I’m sure those in the blogging community will know what I’m talking about when I say that transferring an idea you have to a bright screen is often quite the challenge. If you’re reading this, and you’ve ever read any of my musings, you know that I get most of my ideas for blogs from observing things around me. I had the urge to write something today, but I didn’t want to write about the stuff that’s been going on since the turn of 2020.
I don’t want to write about the Coronavirus and how it’s been wreaking havoc with lives, governmental operations, economies, and just causing everyone to look at completely different ways of how to do things in a new-normal way. The toll of sick and dead continue to rise, as governments around the world seem to be struggling in trying to figure out how to get their economies up and running full speed again.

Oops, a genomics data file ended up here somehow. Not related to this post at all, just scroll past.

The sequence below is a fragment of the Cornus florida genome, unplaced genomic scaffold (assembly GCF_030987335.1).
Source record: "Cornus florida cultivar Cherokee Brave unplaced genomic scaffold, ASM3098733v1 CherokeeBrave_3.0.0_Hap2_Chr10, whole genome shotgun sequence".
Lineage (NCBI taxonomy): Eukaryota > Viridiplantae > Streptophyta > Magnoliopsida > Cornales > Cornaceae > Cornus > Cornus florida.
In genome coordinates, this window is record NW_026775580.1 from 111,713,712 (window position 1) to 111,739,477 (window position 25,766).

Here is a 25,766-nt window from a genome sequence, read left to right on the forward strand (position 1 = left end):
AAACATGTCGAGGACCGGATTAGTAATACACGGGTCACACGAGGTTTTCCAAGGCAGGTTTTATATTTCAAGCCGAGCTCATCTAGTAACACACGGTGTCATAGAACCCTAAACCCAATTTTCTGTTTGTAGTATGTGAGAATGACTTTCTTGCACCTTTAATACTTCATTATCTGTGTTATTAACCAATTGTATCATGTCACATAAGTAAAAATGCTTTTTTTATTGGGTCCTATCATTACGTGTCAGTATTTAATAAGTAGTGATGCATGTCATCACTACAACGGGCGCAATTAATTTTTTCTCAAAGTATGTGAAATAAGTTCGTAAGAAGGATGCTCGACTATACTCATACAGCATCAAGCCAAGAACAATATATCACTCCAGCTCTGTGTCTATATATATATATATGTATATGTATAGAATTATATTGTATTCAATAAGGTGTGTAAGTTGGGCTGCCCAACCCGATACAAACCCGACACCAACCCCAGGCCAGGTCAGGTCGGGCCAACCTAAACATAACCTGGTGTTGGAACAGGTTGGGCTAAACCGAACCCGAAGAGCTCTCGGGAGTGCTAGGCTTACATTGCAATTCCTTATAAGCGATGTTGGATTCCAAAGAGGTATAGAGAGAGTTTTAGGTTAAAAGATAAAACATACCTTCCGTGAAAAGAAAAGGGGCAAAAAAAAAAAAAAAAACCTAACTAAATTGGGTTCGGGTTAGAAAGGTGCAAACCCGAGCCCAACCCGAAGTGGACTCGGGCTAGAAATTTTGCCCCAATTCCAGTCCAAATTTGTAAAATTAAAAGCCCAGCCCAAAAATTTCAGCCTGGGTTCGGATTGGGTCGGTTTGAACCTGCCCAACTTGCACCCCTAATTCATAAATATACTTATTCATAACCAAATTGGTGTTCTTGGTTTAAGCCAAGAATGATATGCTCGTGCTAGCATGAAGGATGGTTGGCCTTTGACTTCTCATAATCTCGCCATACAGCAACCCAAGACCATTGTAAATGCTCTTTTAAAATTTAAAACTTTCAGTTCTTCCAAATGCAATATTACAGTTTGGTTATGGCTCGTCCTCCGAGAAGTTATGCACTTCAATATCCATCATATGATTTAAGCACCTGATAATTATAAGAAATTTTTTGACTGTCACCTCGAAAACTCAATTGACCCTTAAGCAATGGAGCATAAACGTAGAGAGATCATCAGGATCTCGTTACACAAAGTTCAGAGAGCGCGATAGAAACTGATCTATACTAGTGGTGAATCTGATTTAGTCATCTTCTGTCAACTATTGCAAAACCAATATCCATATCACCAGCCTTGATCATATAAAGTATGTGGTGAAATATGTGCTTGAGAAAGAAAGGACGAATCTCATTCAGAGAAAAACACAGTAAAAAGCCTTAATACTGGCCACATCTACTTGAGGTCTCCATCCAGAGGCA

I don’t want to talk about policing in the United States and how the live and in living color death of George Floyd at the hands of one in blue, whose job it is to serve was seen around the world squeezing the life out of Floyd’s body. Floyd’s senseless death quickly resulted in a reflection on all the other African Americans who have ceased to exit while having an encounter with the people in blue. These encounters often began in normally unremarkable fashion and escalated into situations where the breath of life was sucked out of a human being.
I don’t want to talk about the politics of divisiveness which has taken hold of families, communities, local city halls and legislatures at both the state and federal level in the United states. Service to community and country seem to be a thing of the past, while drawing lines in the sand for another fight is the order of the day. Politicians for some ungodly reason are too consumed with fighting across the aisle versus serving (all) of the people who elected them to office.